2013 In Review

Despite appearances, the blog is not dead or forgotten despite the slow year. I hope to begin blogging on some new, current topics in 2014, such as online harassment, street harassment, teen sexting, online bullying among children and teens and other relevant topics.

The WordPress.com stats helper monkeys prepared a 2013 annual report for this blog.

Here’s an excerpt:

The concert hall at the Sydney Opera House holds 2,700 people. This blog was viewed about 20,000 times in 2013. If it were a concert at Sydney Opera House, it would take about 7 sold-out performances for that many people to see it.

Click here to see the complete report.

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Oops, I Raped You — Sorry About That

Oops, I Raped You — Sorry About That, It Was An Accident, I Didn’t Notice You Were Frozen and Crying

Date rape is extremely common among types of rape. Date rape is also referred to as acquaintance rape, and it encompasses being raped by your official date for the evening, being raped by an acquaintance, being raped by the guy at the bar who chivalrously pulled your chair out for you and bought you a drink, and more.

Here, Here’s a Handy Excuse for Every Situation

By far the most common justification for this type of rape (as well as any other types of rape — it can work with anything!) goes like this: “She never said no.” Or words to that effect. It sets up the classic he said/she said situation in which it is almost impossible to prove rape no matter how much physical evidence may exist. Semen is explained away as the simple result of consensual sex; bruising and other marks are just “rough sex, because she wanted it.”

In the media, we rarely hear about ordinary date rape cases. For one thing, most of them are never reported to the police. Of rapes that are reported, most never make it to court — and by far the majority of cases we hear about in the media are the ones where the legal system and media declare them false or non-credible accusations. As long as this is true, we will continue to overestimate the number of false accusations and underestimate the incidence of date rape.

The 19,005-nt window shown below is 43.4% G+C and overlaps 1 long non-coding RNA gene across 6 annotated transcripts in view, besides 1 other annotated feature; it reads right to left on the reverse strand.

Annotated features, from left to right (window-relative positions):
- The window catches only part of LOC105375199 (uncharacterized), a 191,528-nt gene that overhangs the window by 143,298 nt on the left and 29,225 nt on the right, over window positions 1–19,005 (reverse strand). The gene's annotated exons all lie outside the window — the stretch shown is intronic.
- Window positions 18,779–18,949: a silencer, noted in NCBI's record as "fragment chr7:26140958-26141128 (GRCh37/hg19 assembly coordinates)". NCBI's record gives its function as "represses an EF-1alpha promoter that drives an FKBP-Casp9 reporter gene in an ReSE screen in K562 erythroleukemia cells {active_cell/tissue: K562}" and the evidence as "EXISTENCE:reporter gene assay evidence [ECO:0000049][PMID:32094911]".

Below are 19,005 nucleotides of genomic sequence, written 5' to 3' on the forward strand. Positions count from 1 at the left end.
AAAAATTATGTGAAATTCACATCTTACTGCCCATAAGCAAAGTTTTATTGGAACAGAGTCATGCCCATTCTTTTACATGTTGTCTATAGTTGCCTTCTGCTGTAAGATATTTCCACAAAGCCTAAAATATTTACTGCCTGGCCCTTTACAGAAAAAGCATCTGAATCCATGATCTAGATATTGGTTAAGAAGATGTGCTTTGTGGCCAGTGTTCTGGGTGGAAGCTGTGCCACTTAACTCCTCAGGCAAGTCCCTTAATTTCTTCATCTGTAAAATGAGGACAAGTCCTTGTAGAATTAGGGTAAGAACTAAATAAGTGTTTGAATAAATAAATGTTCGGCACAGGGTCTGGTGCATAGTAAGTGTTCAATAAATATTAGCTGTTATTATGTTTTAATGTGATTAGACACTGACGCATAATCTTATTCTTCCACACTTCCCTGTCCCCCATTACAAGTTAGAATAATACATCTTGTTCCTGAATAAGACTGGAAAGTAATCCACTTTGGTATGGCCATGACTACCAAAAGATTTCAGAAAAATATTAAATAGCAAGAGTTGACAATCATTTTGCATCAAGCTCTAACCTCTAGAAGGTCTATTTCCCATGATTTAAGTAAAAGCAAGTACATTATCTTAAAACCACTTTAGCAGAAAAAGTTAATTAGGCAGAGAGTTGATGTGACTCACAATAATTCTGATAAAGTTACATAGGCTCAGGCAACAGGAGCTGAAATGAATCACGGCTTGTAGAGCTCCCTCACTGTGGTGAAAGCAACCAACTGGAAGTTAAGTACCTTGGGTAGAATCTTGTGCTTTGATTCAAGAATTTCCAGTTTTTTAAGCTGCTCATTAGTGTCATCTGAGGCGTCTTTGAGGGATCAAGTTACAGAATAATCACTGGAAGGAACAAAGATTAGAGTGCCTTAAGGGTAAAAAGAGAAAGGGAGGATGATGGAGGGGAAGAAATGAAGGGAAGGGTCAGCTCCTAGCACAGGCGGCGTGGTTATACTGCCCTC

Be aware, at this point, that a significant number of cases that don’t make it to court end because the rape survivor ended them. The legal system records this as a false accusation or a non-substantiated accusation. That’s not accurate, but it’s the way things are done. The desire to not have your whole life, particularly your sex life, paraded before the country for everyone to see and brutally judge — as well as dread of having to face your attacker in court when you’re likely to lose anyway — these account for many rape cases that end because the survivor weighed her options and didn’t find any good ones.

Rape by Miscommunication

“Rape by miscommunication” is false.  Check out some articles here and here and here and here, and a study here (that several of the articles refer to), on subtlety vs. a plain No as it relates to sex. This article also hits on the subject. The study, and the articles, were done on men discussing getting consent from women.

I would be interested to find out about any similar studies done on women getting consent from men. I’m pretty certain there would be some major differences, and a study on that topic would be fascinating.

I’m Smart and Subtle, Till I’m Not

The bottom line is that men communicating with women understand subtle interpersonal messages from women, and indeed practice subtlety themselves — including not saying a direct “No” to sex. That’s right — men were subtle and indirect about saying No themselves. However, this skill in being subtle and in understanding subtlety only extended until a rapist wanted sex.

Suddenly, confusion entered the picture. Suddenly men in these studies (it wasn’t just rapists, but the men in general) began to talk about women failing to look them in the eye and say a direct No, even though the men themselves did not do that. Suddenly, they professed not to understand subtle messages anymore.